Review: ‘Matinee’

Joe Dante lovingly re-creates the monster pics of his youth in Matinee, an okay film geared toward buffs that should have been much better.

Joe Dante lovingly re-creates the monster pics of his youth in Matinee, an okay film geared toward buffs that should have been much better.

Matinee derives from a high concept (credited to Jerico and scripter Charlie Haas) in which the real-life fears of the 1962 Cuban missile crisis interact with the artificial fears of a horror film premiering at a Key West movie house.

Believably cast as a huckster/showman modeled after producer-director William Castle, John Goodman is previewing his new monster pic Mant! (Half Man, Half Ant, All Terror!) in hopes of impressing exhibitor Jesse White to book it at his 50-theater chain.

Film-in-a-film is a very accurate, hilarious black & white pastiche featuring (uncredited) genre vets Kevin McCarthy, Robert Cornthwaite (of the original The Thing) and William Shallert opposite Goodman’s girlfriend Cathy Moriarty. Yet Dante lets his own film lapse into the excruciating cliches of both the ‘good teen’ romances and the j.d. sagas of the ’50s.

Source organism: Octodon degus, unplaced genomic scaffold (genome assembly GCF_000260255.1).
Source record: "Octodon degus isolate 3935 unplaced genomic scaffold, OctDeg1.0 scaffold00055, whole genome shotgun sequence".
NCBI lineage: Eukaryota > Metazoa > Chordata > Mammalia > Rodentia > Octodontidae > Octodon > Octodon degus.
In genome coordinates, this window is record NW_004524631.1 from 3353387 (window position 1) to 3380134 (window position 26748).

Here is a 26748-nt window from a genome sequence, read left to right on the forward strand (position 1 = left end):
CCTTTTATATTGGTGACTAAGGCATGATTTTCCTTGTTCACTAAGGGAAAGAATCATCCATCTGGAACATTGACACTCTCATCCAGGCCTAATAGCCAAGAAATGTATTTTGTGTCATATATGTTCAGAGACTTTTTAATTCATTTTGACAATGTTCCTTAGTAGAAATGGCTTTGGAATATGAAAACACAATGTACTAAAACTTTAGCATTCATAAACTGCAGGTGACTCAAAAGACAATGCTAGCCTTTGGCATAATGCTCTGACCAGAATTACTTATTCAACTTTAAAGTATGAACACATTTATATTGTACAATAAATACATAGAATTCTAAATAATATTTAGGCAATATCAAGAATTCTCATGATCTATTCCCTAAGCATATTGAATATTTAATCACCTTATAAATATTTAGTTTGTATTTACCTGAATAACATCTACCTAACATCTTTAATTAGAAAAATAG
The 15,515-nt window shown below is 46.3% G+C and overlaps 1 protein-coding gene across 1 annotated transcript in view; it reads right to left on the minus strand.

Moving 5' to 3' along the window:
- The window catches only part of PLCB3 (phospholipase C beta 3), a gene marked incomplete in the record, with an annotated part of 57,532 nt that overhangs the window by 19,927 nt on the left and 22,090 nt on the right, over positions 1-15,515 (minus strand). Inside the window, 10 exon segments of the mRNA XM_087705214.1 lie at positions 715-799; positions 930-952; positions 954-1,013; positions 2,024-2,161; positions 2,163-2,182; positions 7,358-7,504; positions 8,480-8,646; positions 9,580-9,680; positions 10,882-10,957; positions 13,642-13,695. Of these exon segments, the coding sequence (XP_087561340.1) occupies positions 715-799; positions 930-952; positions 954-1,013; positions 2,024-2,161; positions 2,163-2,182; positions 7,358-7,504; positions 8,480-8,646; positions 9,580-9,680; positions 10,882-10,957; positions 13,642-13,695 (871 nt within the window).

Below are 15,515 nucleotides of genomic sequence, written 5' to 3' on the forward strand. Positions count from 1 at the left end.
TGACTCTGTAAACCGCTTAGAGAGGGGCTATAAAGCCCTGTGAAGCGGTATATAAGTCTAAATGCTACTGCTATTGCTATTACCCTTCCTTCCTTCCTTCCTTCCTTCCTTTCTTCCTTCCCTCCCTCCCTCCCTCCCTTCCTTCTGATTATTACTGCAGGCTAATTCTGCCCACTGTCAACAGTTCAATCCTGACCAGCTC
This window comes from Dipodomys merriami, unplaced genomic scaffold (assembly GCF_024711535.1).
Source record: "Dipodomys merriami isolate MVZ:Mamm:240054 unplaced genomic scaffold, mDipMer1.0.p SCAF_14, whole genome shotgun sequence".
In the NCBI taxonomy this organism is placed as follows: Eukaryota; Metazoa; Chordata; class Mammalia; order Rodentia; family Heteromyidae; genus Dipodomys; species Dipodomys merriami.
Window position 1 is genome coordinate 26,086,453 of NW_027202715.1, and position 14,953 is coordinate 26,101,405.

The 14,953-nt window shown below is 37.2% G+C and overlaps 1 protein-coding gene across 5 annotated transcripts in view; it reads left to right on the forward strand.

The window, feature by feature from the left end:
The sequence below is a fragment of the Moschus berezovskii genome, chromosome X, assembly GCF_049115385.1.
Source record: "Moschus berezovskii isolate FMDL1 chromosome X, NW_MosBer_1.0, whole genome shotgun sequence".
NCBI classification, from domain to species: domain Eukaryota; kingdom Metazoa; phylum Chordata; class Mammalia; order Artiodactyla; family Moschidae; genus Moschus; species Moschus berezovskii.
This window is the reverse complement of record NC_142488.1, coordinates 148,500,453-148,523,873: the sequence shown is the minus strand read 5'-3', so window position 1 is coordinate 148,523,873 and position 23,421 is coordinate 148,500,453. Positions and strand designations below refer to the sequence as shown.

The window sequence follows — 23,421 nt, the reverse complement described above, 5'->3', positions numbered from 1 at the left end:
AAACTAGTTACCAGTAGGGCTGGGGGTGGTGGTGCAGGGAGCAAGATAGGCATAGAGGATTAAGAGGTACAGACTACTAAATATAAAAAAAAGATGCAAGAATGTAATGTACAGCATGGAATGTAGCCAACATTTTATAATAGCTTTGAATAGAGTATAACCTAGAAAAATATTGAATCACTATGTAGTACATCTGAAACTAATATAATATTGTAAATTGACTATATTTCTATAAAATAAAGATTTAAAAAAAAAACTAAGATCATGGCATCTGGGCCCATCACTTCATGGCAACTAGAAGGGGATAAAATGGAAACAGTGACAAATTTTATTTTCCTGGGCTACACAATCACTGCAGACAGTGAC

Even when the film gets bogged down in romantic drivel, there are enough clever in-jokes and well-remembered period details to keep buffs happy. Casting is accurate.

Matinee

Production

Universal/Renfield. Director Joe Dante; Producer Michael Finnell; Screenplay Charlie Haas; Camera John Hora; Editor Marshall Harvey; Music Jerry Goldsmith; Art Director Steven Legler

Crew

(Color) Available on VHS, DVD. Extract of a review from 1993. Running time: 99 MIN.

With

John Goodman Cathy Moriarty Simon Fenton Omri Katz Lisa Jakub Kellie Martin

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